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Vegetable Plant Nutritional Information

Posted December 03, 2016

When plants are grown in fertile soil, fortified with compost and organic fertilizers, or fresh potting soil, they do not suffer from nutritional problems.  However, disorders do arise when a plant variety has particular needs or when too little or too much fertilizer is used.  A fertilizer overdose can be remedied by flushing with water.  Plants with specific needs like acidic soil or a particular nutritional deficiency require the addition of fertilizer. 

To much nitrogen produces dark green foliage, little or no flowers or fruits, and burnt leaf tips.  Too little nitrogen makes light green to yellow leaves and slow growth, especially in the lower leaves of older plants.  Feather meal and blood meal are both good sources of organic nitrogen. 

An excess of phosphorous is rare, yet  when it does occur symptoms are similar to an excess of nitrogen.  A phosphorous deficiency is revealed by deep green, red or purple leaves, few blooms and fruits, yellowing bottom leaves, and stunted growth.  Bone meal, fish bone meal, and bat guano are excellent sources of phosphorous.

Potassium toxicity will create nitrogen, phosphorous and trace mineral imbalances.  Potassium deficiency produces very tall plants with weak stems as well as leaf tips and edges  turning yellow, then later brown.  Greensand is a good choice to add potassium to garden soils. Liquid kelp is one of the best choices for young transplants.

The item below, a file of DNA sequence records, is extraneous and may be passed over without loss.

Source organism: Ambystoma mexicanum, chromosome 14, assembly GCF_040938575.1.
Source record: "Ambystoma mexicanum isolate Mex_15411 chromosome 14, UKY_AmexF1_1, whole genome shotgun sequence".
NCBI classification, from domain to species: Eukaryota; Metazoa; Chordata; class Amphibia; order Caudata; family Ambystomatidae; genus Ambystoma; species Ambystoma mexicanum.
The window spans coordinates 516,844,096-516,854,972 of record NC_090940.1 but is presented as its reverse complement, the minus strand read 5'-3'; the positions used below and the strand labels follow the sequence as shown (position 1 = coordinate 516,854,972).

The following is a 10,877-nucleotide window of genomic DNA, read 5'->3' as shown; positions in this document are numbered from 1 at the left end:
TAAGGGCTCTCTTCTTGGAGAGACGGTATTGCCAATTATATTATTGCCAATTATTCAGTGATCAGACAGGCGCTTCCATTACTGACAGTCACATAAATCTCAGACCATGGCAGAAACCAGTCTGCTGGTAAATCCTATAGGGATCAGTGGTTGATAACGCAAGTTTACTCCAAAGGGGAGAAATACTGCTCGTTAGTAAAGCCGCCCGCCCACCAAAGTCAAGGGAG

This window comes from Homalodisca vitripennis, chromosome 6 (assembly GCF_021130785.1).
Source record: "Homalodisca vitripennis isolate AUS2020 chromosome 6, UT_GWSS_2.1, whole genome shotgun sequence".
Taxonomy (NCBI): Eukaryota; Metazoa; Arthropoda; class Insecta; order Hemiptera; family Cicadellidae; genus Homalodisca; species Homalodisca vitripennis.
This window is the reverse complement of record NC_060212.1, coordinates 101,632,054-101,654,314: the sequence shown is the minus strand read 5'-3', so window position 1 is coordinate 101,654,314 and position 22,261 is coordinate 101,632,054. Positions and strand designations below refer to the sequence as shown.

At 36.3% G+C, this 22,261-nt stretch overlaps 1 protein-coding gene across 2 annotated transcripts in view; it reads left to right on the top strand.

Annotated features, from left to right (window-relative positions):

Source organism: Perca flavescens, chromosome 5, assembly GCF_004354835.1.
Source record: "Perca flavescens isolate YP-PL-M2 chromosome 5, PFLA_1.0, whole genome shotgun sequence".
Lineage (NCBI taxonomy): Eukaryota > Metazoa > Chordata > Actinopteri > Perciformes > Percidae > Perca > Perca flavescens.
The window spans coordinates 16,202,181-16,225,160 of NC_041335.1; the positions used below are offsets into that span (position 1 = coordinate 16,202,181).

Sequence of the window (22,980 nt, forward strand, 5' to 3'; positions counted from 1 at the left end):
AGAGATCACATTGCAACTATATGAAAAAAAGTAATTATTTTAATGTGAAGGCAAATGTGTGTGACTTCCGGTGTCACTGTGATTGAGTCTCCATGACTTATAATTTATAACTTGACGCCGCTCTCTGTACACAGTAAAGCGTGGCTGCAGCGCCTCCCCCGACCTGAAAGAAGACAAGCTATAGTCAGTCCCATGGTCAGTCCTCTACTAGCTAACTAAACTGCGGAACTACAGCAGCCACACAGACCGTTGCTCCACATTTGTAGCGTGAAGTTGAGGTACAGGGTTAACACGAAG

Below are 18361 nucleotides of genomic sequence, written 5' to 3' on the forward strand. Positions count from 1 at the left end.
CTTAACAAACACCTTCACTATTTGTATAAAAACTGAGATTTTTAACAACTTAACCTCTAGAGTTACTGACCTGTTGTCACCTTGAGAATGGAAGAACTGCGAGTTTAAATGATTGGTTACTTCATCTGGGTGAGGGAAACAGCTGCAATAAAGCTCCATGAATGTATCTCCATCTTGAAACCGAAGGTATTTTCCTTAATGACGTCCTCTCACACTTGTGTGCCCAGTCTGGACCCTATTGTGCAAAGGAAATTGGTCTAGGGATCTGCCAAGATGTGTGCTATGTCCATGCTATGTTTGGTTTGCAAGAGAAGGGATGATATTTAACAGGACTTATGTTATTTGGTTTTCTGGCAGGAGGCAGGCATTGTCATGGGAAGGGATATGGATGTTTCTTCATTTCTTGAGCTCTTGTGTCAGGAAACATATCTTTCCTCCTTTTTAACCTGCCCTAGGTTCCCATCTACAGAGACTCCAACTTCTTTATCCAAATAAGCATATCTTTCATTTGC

Trace mineral overdoes of calcium and magnesium increase potassium problems.  Too little calcium will cause young leaf tips to die back, blossom end rot on tomatoes, short roots, stunted growth, and rotten plant centers.  Magnesium defiencies show up in leaf tips turning brown and curling upwards in a hook.  Azomite contains many trace minerals. 

Plants may reveal problems when the soil pH is off.  Soil pH measures whether a soil os acid ar alkaline on a scale of 1 to 14.  While most plants prefer a neutral pH of 6.5 to 7.o acid lovers like blueberries enjoy a pH of 4.5 and yet leeks will do fine in a soil with a pH of 8.0.  The pH regulates nutrient uptake to plants, and if imbalances will lock up vital nutrients in the soil even if they are in adequate supply.  To raise the pH add oyster shell lime or liquid calcium.  To lower the pH use langbeinite or powdered sulphur.  An abundance of organic matter in the soil will help plants accept a wider range of pH. 

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